Crop & Natural Resource
Agriculture has been the dominant sector of the country’s economy, representing nearly 42% of GDP, 77% of employment, and 84% of exports. In addition, the majority of the agriculture sector consists of smallholder farmers who make their living from less than two hectares of land. Despite significant increases in overall agricultural outputs in the recent past, the sector is still dominated by subsistence modes of production. The significant increase in cereal production (63%) in the past six years, has not translated into a proportional increase in marketable surplus, which in 2013/14 was only 16%, with two thirds of the production being consumed by the producing farmers. A similar picture is seen for the livestock sector – in 2013/14, only 6% of the milk produced by smallholder farmers was marketed, while 41% was consumed at home by the producing farmers.1
An interplay of complex systemic bottlenecks contributes to the significant challenges that the crop and livestock sectors are facing today: Utilization of crop-productivity enhancing inputs, such as fertilizers, seeds, and agrochemicals by smallholder farmers is still very low, despite significant increases achieved in the recent past; the level of farm mechanization, in both crop and livestock sectors, is at a rudimentary stage; post-harvest losses of both crop and livestock products is significant; access to finance for millions of smallholder farmers is still low; and market orientation and overall capacity of the research and extension services are very limited.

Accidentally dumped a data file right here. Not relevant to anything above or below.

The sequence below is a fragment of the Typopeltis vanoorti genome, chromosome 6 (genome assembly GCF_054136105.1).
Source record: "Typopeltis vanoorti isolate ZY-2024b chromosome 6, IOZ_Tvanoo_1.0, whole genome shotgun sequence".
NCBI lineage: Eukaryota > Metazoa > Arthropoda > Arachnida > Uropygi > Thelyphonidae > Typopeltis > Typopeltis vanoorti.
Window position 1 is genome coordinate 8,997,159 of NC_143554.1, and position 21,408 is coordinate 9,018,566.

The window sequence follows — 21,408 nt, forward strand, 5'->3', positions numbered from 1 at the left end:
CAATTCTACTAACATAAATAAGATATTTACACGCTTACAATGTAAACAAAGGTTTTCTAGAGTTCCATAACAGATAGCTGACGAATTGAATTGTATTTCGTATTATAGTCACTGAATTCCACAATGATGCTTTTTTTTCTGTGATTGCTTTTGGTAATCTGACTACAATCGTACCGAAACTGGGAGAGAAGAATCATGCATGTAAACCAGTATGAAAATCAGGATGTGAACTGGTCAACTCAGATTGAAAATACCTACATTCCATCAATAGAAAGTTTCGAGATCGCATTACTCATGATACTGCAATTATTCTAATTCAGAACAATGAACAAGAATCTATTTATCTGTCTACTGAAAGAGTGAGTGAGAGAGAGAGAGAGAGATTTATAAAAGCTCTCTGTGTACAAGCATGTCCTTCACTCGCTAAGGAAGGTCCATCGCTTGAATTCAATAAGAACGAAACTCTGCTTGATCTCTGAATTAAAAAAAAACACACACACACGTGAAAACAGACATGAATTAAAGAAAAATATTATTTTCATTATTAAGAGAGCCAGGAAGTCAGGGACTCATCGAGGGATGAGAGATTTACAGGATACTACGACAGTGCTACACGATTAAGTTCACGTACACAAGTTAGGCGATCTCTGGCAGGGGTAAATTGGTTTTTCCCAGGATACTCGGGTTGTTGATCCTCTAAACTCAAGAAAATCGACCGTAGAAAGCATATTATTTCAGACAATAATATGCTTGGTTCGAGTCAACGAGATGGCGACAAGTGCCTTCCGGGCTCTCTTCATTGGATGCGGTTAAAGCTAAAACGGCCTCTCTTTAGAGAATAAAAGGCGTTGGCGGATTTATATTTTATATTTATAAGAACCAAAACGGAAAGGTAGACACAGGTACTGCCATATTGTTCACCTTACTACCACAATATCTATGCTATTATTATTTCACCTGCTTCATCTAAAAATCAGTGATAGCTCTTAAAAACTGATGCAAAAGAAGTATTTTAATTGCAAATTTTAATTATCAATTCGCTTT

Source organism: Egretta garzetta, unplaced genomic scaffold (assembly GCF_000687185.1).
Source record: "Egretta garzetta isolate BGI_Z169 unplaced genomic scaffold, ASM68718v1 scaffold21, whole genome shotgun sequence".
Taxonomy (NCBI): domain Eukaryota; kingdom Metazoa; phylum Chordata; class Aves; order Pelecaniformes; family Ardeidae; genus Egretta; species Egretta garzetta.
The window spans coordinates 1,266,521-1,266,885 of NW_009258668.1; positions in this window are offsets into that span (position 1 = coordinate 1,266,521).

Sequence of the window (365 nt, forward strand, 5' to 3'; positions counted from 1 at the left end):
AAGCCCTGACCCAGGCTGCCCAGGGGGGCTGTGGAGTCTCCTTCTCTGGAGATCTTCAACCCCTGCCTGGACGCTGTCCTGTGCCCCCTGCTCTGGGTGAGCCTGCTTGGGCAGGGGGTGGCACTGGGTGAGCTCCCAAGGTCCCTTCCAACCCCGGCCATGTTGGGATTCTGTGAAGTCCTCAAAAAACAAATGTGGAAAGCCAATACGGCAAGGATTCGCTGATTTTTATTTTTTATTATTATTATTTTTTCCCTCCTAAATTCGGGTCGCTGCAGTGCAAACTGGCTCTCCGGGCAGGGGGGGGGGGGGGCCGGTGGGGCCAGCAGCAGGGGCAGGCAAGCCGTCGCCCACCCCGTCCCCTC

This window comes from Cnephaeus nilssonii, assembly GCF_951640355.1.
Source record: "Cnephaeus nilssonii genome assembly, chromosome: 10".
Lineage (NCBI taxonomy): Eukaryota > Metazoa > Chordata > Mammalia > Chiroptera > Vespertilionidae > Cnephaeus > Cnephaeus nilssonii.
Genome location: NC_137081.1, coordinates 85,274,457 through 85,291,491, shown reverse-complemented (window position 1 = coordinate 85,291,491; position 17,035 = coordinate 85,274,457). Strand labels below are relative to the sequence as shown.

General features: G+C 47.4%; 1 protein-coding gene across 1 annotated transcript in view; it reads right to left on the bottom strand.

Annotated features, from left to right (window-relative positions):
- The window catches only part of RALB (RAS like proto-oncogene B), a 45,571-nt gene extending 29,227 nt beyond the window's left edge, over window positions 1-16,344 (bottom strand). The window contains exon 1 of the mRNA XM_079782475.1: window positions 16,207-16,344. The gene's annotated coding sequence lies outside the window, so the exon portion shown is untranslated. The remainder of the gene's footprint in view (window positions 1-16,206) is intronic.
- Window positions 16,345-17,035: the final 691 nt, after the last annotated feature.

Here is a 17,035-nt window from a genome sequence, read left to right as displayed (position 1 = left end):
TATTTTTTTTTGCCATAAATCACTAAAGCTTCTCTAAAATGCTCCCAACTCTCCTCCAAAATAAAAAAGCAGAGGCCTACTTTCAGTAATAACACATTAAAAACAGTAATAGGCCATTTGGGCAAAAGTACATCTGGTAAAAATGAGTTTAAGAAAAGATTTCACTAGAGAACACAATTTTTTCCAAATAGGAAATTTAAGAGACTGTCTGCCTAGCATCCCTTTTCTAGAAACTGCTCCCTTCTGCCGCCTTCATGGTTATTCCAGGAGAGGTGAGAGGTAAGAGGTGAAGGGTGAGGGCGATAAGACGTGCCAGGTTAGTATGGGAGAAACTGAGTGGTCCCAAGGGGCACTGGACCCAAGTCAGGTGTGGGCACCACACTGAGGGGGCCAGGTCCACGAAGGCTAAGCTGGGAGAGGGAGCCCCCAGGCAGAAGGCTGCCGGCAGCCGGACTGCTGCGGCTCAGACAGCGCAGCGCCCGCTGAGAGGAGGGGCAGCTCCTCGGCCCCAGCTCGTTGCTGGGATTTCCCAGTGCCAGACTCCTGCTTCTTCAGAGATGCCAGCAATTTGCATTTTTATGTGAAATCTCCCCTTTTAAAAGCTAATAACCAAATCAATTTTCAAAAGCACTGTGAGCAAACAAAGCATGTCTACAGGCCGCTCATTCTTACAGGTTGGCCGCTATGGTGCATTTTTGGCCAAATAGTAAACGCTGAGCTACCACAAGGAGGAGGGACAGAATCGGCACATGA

Such challenges need to be addressed at systemic level, to achieve sustainable and significant increase in production and productivity of the crop and livestock sectors, which ultimately would contribute to improving the livelihoods of smallholder farmers, as well as drive the overall economic growth.
1Central Statistical Agency, Agricultural Sample Survey. 2013/2014 Report on Crop and Livestock Product Utilization.